<div id="page-1" class="page">...</div> 
<div id="page-2" class="page">...</div> 
<div  >...</div> 

Then, all we need to do is select by the given class: $('#services-events div.page').hide();.
Alternatively, knowing that this is equal to the DOM element within the .on callback, we can do the following in order to prevent us from iterating through the whole DOM$(this).parents('#services-vents').find('.page').hide();

The final code will look as follows:

$('#services-events-pagination').bootpag({
    total: 10
}).on("page", function(event, num) {
   $(this).parents('#services-events').find('.page').hide();
   $('#page-' + num).show();
});

Note a micro-optimization in the preceding code—there was no need for us to create that var in memory. Hence, the last line changes to $('#page-' + num).show();.

Shorthand rules

According to the Mozilla Developer Network (shorthand properties, Mozilla Developer Network, https://developer.mozilla.org/en-US/docs/Web/CSS/Shorthand_properties, accessed November 2015), shorthand properties are:

“CSS properties that let you set the values of several other CSS properties simultaneously. Using a shorthand property, a Web developer can write more concise and often more readable style sheets, saving time and energy.”                                                                                    – Mozilla Developer Network, 2015

Unless strictly necessary, we should never be using longhand rules. When possible, shorthand rules are always the preferred option. Besides the obvious advantage of saving precious bytes, shorthand rules also help increase your style sheet’s maintainability. For example, border: 20px dotted #FFF is equivalent to three separate rules:

    border-style: dotted;
    border-width: 20px;
    border-color: #FFF; 

Grouping selectors

Organizing selectors into groups will arguably also save some bytes. Consider lines 80 to 93 in myphoto.css:

    .navbar-myphoto .dropdown-menu > a:hover {
        color: gray;
        background-color: #504747;
    }
    .navbar-myphoto .dropdown-menu > a:focus {
        color: gray;
        background-color: #504747;
    }
    .navbar-myphoto .dropdown-menu > .active > a:focus {
        color: gray;
        background-color: #504747;
    }

Note how each of the three selectors contains the same declarations, that is, the color and background-color properties are set to the exact same values for each selector. To prevent us from repeating these declarations, we should simply group them (reducing the code from 274 characters to 181 characters):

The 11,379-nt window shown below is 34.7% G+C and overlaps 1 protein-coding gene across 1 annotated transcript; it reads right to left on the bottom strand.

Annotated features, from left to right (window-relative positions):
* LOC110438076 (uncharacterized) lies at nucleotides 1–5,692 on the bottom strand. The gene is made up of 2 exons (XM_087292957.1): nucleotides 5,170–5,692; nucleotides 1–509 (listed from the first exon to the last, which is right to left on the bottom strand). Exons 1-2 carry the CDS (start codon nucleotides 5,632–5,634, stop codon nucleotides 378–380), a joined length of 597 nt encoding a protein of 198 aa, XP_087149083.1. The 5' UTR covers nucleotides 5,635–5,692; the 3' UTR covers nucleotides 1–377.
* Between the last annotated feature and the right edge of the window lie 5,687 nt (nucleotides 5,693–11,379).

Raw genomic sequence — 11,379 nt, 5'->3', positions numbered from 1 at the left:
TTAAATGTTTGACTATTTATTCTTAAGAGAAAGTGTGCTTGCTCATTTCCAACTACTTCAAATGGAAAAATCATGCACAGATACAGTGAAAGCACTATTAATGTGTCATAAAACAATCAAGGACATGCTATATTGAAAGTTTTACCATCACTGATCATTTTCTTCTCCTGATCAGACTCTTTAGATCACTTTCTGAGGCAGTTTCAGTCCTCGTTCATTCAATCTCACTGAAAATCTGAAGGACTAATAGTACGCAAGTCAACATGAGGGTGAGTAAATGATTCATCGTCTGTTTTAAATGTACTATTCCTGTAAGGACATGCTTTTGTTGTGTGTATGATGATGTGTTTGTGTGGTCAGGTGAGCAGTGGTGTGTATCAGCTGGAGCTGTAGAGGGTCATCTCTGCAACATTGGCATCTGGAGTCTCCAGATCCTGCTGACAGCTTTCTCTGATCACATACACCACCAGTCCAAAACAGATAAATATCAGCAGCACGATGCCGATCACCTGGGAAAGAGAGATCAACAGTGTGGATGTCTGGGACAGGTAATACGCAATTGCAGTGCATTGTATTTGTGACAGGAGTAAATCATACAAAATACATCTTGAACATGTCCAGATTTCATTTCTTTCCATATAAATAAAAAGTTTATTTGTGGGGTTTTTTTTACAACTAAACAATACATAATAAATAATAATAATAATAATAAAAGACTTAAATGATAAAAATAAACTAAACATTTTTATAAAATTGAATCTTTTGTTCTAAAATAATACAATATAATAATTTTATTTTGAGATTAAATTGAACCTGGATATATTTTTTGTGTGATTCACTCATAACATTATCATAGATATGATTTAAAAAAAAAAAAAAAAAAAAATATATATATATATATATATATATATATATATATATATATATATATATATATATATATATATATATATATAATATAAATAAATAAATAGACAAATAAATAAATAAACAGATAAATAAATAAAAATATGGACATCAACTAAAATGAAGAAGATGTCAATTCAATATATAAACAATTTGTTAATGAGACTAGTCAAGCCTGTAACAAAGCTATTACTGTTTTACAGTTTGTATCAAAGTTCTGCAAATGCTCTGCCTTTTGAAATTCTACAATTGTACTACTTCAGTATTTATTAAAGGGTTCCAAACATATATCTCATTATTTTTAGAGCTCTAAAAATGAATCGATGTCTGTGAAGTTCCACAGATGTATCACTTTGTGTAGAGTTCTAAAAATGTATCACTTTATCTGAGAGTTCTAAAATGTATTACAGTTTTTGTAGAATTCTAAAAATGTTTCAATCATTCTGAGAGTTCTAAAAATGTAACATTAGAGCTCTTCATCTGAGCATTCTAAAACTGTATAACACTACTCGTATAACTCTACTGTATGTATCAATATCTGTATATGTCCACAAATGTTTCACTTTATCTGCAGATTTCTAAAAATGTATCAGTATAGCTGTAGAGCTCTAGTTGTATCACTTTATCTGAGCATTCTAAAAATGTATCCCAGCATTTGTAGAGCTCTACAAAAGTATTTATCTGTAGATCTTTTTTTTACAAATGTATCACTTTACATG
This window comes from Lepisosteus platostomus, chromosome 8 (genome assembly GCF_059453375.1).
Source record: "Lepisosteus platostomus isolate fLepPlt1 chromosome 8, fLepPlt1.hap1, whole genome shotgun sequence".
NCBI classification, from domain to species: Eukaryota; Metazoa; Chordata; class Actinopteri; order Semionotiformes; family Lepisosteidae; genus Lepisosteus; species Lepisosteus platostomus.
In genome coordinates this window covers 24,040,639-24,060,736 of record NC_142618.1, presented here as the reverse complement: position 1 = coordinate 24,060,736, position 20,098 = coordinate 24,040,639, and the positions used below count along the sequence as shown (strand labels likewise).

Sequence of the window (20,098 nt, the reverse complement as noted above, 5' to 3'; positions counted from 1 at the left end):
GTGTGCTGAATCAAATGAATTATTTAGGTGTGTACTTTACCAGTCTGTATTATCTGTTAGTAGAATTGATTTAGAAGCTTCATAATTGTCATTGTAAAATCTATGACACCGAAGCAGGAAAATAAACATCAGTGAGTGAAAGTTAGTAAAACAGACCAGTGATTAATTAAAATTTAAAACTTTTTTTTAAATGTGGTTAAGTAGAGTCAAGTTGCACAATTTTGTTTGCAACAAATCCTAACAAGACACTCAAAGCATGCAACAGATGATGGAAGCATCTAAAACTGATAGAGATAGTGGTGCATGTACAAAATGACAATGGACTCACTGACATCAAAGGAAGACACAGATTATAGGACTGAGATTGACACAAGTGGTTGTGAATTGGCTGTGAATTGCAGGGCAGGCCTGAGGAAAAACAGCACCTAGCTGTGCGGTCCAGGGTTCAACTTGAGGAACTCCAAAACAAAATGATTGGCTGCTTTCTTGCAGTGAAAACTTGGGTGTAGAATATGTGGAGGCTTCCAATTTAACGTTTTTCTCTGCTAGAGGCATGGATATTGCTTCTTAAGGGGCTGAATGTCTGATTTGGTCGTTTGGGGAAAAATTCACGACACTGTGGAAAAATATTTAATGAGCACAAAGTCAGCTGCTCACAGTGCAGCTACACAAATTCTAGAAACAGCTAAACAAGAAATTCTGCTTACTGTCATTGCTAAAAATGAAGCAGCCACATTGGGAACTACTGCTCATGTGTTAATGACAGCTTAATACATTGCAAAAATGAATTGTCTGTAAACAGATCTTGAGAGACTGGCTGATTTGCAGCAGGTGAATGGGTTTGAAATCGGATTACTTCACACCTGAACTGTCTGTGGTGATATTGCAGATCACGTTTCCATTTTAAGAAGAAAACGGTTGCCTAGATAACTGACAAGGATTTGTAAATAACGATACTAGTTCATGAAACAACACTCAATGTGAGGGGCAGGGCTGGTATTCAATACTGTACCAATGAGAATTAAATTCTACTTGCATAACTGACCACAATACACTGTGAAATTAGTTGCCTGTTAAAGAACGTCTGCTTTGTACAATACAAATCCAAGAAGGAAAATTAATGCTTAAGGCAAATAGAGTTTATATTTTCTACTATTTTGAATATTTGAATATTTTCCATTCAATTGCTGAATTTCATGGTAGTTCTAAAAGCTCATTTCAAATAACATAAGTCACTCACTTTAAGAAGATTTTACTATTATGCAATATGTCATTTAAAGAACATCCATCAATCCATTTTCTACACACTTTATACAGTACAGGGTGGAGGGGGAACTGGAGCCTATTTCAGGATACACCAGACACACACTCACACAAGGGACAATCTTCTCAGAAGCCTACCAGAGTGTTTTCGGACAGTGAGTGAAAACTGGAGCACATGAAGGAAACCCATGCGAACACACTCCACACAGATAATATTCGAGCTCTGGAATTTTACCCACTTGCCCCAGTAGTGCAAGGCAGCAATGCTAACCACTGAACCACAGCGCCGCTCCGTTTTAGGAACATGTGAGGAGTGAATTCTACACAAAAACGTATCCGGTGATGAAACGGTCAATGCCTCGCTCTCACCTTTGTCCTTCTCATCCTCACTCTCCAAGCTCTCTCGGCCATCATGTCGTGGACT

.navbar-myphoto .dropdown-menu > a:hover,
    .navbar-myphoto .dropdown-menu > a:focus,
    .navbar-myphoto .dropdown-menu > .active > a:focus {
        color: gray;
        background-color: #504747;
    }

Voilà! We just saved 93 bytes! (assuming UTF-8 encoding).

Rendering times

When optimizing your style rules, the number of bytes should not be your only concern. In fact, it comes secondary to the rendering time of your web page. CSS rules affect the amount of work that is required by the browser to render your page. As such, some rules are more expensive than others. For example, changing the color of an element is cheaper than changing its margin. The reason for this is that a change in color only requires your browser to draw the new pixels. While drawing itself is by no means a cheap operation, changing the margin of an element requires much more effort. Your browser needs to both recalculate the page layout and also draw the changes. Optimizing your page’s rendering times is a complex topic, and as such is beyond the scope of this book.

However, we recommend that you take a look at http://csstriggers.com/ . This site provides a concise overview of the costs involved when updating a given CSS property.

Did you know?

Udacity now offers a free online course on Browser Rendering Optimization. Head over to https://www.udacity.com for more. We cannot recommend the course highly enough!